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  • Independence Ghost Town

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    Located west of Independence Pass at an elevation of nearly 11,000 feet, the town of Independence was established in 1879. It thrived for a few years as a gold camp but declined sharply after hitting its peak in 1882.
    Independence Ghost Town
  • Independence, 1942

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    Over the twentieth century, many of Independence's cabins and other buildings were lost to the harsh high-elevation climate, neglect, and looting.
    Independence, 1942
  • Independence, 1950

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    Independence is accessible via Highway 82 between about Memorial Day and early November each year. It is still possible to discern the old road that went through town.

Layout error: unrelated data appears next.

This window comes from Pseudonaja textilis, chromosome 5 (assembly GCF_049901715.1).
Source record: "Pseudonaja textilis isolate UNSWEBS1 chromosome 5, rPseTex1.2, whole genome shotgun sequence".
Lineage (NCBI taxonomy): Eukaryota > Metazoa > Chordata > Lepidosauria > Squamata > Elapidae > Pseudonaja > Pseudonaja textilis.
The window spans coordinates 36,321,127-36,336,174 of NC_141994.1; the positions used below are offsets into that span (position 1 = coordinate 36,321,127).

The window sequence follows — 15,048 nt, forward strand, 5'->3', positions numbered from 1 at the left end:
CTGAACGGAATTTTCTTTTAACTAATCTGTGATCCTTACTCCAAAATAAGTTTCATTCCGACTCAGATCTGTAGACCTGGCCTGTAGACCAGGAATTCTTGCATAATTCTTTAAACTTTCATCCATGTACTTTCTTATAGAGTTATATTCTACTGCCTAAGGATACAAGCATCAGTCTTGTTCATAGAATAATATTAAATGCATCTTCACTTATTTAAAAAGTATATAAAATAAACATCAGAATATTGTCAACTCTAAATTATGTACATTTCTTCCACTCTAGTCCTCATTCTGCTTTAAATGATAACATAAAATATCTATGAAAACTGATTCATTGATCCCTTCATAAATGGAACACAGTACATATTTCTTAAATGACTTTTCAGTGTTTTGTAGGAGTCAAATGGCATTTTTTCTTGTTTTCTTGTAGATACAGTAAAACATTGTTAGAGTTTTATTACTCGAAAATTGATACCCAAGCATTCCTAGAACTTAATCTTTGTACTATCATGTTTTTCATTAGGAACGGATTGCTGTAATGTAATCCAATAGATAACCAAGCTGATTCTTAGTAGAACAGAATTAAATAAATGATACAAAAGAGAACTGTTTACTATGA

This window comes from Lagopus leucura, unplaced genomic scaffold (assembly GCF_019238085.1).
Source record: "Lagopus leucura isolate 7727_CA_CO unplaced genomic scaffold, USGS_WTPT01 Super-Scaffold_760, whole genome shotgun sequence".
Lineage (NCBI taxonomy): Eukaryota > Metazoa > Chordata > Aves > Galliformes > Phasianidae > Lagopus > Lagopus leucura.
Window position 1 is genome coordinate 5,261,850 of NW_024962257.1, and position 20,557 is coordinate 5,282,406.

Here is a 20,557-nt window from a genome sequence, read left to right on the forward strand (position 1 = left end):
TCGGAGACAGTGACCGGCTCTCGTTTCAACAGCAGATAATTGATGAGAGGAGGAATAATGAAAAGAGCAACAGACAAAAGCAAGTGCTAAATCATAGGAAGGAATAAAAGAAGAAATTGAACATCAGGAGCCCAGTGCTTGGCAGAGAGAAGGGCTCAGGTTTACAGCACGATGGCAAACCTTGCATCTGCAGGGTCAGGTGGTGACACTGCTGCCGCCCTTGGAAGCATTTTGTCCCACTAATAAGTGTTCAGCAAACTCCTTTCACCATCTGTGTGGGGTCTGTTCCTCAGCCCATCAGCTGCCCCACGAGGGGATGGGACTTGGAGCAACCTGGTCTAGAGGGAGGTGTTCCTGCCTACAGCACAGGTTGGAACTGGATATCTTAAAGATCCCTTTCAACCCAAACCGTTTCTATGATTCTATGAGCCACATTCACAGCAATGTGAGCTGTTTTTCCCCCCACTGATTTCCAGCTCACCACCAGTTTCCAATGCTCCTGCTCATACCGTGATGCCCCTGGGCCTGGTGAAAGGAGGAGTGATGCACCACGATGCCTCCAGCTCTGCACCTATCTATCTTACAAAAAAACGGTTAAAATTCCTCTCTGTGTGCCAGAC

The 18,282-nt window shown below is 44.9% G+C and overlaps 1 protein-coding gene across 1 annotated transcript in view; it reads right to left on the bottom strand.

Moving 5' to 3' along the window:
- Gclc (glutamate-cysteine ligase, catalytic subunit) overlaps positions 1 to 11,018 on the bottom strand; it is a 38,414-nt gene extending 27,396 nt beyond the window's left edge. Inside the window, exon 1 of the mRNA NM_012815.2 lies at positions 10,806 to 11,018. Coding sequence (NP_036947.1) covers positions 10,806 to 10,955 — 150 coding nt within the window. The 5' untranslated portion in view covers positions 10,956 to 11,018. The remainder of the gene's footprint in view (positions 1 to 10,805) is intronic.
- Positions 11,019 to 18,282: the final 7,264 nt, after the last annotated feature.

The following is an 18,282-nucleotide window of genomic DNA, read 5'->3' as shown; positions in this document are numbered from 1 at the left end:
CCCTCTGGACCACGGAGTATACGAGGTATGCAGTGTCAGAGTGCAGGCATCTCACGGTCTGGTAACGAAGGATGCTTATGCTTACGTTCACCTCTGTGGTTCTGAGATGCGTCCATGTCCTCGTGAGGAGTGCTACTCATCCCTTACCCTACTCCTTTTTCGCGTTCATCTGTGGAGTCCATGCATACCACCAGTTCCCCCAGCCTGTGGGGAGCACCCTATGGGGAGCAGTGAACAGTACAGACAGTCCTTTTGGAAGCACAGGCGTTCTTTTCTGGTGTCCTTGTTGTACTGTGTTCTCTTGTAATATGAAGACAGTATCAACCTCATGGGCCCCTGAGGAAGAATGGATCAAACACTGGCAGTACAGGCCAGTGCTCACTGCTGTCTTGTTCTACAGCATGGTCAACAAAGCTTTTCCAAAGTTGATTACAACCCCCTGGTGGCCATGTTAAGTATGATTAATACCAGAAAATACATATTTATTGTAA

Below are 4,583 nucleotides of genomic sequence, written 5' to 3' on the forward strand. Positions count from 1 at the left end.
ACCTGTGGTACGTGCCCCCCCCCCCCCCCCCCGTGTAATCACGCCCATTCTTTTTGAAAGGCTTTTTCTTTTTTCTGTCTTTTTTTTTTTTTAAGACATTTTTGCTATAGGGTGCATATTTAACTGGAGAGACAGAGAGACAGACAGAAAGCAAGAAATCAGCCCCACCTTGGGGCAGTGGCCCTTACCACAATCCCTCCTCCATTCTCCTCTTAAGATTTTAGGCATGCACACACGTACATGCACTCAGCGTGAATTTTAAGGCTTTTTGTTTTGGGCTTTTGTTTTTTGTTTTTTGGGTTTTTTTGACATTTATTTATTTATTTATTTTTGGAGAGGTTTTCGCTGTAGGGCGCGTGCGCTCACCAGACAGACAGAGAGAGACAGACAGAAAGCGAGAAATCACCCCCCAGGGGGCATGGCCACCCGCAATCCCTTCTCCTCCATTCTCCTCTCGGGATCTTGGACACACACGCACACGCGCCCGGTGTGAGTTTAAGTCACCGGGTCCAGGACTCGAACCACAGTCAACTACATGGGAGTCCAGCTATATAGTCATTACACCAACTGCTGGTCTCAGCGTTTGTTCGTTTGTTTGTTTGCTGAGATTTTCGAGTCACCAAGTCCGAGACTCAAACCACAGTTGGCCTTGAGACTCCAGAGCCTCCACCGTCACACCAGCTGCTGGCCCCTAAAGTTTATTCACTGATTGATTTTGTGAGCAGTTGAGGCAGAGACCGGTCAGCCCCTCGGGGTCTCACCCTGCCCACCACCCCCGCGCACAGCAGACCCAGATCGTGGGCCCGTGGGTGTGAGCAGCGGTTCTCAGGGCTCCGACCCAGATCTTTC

Independence, 1950
  • Restored Cabin at Independence

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    In 1973 Independence was listed on the National Register of Historic Places, and in the early 1980s the Aspen Historical Society and other volunteer groups started to work with the US Forest Service to restore and preserve the surviving buildings.
    Restored Cabin at Independence
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“Independence Ghost Town,” Aspen Historical Society, n.d.

Mark S. Bonomo, “Independence and Independence Mill Site,” National Register of Historic Places Inventory Nomination Form (December 26, 1972).

Kenneth Jessen, Ghost Towns, Colorado Style, vol. 2: Central Region (Loveland, CO: J. V. Publications, 1999).

Additional Information: 

Sandra Dallas, Colorado Ghost Towns and Mining Camps (Norman: University of Oklahoma Press, 1985).

Malcolm J. Rohrbough, Aspen: The History of a Silver-Mining Town, 1879–1893 (New York: Oxford University Press, 1986).

Muriel Sibell Wolle, Stampede to Timberline: The Ghost Towns and Mining Camps of Colorado, rev. ed. (Chicago: Swallow Press, 1974).